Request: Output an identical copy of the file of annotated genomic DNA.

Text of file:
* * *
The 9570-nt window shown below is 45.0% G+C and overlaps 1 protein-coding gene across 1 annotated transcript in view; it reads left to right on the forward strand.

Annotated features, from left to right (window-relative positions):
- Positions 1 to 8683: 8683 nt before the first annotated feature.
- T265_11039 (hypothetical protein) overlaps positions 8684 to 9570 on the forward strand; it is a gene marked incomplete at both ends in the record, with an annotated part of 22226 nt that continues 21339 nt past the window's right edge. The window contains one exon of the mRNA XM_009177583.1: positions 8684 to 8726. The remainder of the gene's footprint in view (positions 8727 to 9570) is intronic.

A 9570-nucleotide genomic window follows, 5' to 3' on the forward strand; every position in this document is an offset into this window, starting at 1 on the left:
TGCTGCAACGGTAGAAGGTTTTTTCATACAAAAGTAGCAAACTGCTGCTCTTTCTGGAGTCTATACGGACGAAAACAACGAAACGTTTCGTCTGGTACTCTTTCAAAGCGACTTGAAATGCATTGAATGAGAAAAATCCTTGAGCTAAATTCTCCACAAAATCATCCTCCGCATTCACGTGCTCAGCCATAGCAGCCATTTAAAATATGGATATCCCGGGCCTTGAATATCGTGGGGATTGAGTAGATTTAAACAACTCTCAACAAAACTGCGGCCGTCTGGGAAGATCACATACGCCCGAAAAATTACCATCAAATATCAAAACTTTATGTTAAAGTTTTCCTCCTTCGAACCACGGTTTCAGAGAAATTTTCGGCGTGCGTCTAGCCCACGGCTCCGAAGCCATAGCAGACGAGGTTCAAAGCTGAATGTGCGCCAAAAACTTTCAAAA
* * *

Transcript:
The 9570-nt window shown below is 45.0% G+C and overlaps 1 protein-coding gene across 1 annotated transcript in view; it reads left to right on the forward strand.

Annotated features, from left to right (window-relative positions):
- Positions 1 to 8683: 8683 nt before the first annotated feature.
- T265_11039 (hypothetical protein) overlaps positions 8684 to 9570 on the forward strand; it is a gene marked incomplete at both ends in the record, with an annotated part of 22226 nt that continues 21339 nt past the window's right edge. The window contains one exon of the mRNA XM_009177583.1: positions 8684 to 8726. The remainder of the gene's footprint in view (positions 8727 to 9570) is intronic.

A 9570-nucleotide genomic window follows, 5' to 3' on the forward strand; every position in this document is an offset into this window, starting at 1 on the left:
TGCTGCAACGGTAGAAGGTTTTTTCATACAAAAGTAGCAAACTGCTGCTCTTTCTGGAGTCTATACGGACGAAAACAACGAAACGTTTCGTCTGGTACTCTTTCAAAGCGACTTGAAATGCATTGAATGAGAAAAATCCTTGAGCTAAATTCTCCACAAAATCATCCTCCGCATTCACGTGCTCAGCCATAGCAGCCATTTAAAATATGGATATCCCGGGCCTTGAATATCGTGGGGATTGAGTAGATTTAAACAACTCTCAACAAAACTGCGGCCGTCTGGGAAGATCACATACGCCCGAAAAATTACCATCAAATATCAAAACTTTATGTTAAAGTTTTCCTCCTTCGAACCACGGTTTCAGAGAAATTTTCGGCGTGCGTCTAGCCCACGGCTCCGAAGCCATAGCAGACGAGGTTCAAAGCTGAATGTGCGCCAAAAACTTTCAAAA